appreciate that. This puts a giant target on the backs of Google Facebook. And Amazon is as we all know, the EU fines could be up to 4 percent of revenue and that could be 1 point 6000000000 dollars for Facebook. If it is found to have broken some of the most serious of the roles at some point in the future. So I think in the short run there might be a little bit of a shakeup at in the long run. It just puts a great deal of responsibility on Google Facebook, an Amazon to be documenting it to be careful to not cross lines. So


you stop for a second before you go into next point because they you know, this this point about the fines and about these massive fines the key being tossed around. And people saying this is what they could be facing. And it's all doom and gloom. Do we really believe anybody's gonna pay a 1 point 6000000000 dollar fine? And the end of the EU actually comes after Google or Facebook. Do we really believe that they're gonna do that? Do I think that the end will try to assess such a Welsh right Novo try


to assess it, but there's no way they're gonna beg the the players are going to actually paid. Well, I mean, first of all finds a fine. I mean, I, you know, I can't comment on the legalities of how it might play out what they might actually pay. But you know, there's a tremendous cost to Google Facebook and Amazon if they face a threat of a fine, regardless of whether they they get hit with the 1 point 6000000000 of, hey, the 1 point 6000000000 or whatever it may be pity. You clearly has been much more activist than regulators in the U


S have been, and they certainly have a bias toward protecting the privacy of the user. So, you know. In the short run. Yeah. What's happening that the thing that I think is interesting about this is that which is going summit unexplored here. Is what this really means is that marketers were perfectly happy to use a web of small data providers without having any idea where the data where the data came from or whether consumers consent to it.


And it took a law for them to begin to care. I mean, it just demonstrates how little marketers know about the chain of value. How things are working where their data is coming from. And ultimately, you know, whether in fact, they they give a great deal of care for the trust and privacy and respect of the customer. So I think that the GDP is good. I think it is shining. A light on the fact that many marketers were being very loose with some of their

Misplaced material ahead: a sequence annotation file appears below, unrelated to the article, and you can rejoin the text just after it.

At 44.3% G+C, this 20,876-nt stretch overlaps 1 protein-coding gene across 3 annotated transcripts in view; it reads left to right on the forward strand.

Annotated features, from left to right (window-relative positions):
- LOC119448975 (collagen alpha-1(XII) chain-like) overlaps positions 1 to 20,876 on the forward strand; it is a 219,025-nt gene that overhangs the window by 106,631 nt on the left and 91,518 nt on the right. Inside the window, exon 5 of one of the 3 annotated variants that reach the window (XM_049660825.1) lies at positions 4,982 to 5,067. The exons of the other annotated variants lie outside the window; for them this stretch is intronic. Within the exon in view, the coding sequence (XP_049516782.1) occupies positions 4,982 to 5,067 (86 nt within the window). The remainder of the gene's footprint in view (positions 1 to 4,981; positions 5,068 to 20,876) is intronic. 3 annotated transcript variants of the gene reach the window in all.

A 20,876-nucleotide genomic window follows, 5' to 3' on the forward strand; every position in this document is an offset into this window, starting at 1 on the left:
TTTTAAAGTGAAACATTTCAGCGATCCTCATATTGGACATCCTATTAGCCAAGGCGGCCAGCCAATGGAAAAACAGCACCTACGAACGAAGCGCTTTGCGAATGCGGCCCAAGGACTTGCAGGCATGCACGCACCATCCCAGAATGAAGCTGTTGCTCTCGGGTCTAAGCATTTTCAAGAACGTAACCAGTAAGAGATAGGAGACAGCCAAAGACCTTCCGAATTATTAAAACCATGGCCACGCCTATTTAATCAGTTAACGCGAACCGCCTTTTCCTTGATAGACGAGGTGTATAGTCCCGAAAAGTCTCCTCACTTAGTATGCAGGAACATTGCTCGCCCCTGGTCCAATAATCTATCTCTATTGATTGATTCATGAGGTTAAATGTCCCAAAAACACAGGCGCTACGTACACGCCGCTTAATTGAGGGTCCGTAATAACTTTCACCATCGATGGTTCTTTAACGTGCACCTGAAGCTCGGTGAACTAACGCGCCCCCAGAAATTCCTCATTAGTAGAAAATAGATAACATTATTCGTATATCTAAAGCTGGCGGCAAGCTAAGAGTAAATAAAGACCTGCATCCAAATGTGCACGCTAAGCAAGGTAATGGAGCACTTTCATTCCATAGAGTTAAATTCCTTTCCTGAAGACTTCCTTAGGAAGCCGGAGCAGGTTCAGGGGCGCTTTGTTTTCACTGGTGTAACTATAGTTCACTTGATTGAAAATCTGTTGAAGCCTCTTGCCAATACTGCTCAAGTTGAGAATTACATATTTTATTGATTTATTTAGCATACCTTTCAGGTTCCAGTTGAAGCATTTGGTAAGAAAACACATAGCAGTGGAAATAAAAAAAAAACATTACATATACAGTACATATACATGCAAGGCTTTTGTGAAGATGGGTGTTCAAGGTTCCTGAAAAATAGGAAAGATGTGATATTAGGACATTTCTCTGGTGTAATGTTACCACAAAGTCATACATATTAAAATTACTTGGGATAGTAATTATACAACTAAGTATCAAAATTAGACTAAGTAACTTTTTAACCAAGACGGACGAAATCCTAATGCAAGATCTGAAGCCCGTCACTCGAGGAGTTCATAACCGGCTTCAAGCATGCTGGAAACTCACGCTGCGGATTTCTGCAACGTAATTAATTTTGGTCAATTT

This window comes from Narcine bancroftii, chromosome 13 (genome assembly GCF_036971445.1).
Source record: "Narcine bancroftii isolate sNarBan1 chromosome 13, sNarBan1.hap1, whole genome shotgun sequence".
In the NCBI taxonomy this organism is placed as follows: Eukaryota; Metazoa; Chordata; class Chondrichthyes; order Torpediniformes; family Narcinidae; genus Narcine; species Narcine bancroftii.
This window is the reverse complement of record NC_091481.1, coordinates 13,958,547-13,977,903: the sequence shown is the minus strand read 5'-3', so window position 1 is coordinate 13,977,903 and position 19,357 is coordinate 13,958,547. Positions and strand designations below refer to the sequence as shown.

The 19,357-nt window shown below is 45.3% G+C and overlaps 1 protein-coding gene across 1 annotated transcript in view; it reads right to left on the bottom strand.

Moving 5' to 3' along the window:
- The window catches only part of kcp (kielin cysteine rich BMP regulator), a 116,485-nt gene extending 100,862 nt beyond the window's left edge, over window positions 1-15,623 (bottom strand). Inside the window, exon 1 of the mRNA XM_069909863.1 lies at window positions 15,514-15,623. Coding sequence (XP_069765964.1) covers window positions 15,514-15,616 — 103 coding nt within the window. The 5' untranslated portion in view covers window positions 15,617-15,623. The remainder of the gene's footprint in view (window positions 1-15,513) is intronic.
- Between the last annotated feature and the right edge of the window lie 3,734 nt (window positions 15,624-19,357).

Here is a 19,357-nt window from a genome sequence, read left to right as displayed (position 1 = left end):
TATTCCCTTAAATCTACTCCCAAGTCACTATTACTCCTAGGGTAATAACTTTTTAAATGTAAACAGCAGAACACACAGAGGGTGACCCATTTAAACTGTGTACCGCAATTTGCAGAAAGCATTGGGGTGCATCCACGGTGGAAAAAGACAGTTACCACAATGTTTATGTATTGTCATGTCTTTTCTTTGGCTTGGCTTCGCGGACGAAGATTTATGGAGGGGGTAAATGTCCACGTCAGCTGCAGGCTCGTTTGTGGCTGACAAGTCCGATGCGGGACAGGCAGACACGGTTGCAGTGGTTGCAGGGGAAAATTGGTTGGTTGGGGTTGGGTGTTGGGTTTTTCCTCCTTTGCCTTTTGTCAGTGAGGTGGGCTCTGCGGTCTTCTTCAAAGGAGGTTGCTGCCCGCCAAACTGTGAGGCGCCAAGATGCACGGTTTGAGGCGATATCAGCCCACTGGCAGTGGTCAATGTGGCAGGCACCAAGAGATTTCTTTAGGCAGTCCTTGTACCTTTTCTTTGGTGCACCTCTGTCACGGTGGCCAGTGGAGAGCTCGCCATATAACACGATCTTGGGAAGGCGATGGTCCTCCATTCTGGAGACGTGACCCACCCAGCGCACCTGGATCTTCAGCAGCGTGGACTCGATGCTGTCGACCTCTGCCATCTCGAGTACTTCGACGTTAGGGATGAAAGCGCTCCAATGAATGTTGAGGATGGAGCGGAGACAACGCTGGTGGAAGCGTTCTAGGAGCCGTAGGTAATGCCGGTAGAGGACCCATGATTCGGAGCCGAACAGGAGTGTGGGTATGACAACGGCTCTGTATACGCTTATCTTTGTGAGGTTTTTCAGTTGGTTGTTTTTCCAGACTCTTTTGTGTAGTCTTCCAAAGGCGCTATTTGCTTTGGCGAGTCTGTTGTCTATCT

policies and some of the the providers they used in the short run. I I'm not that worried about a threat to quote, unquote, innovation here because the innovation typically that we're talking about has violated some, you know, some consumers rights and privacy in order to be delivered better advertising. So I think the onus is on Google Facebook and Amazon to do it right or to face pretentiously, really serious. Not just find not just the the the legal costs. But even the reputational aspects of


being caught doing something. I mean Facebook's taken a couple of body blows. We know the users are are stalling clearly Facebook is getting a little concerned the last thing it would need is a giant scandal in the EU because they've been accused of misusing people's data right now. True true. I mean, it's like, obviously they are on their best behavior. But 1 about this factor of you know, it's easy for a big player to get you to agree to give


you up give up all your privacy yet. The small players are having struggles and are just pulling out of the year European Union or pulling out of markets are potentially even going out of business because they can get the kind of trust that the big players enjoy and it's not because of any kind of nefarious deeds on the smart of the smaller players, neck, right? I mean, it's like when innovation is being stifled. Just because it it's usually because some big player controls all the cards and the small


player can't even come and sit at the table. Yeah. I think it's it's really frustrating. From the from the creative end in that scenario with GDP are which isn't exactly in my proverbial wheelhouse. But at the same time, I tend to believe that smaller innovators are always going to emerge in they're going to do so through transparency earning trust giving consumers a reason to trust in always making sure that on that end. Of the equation. They see and feel like they're in part in a relationship with a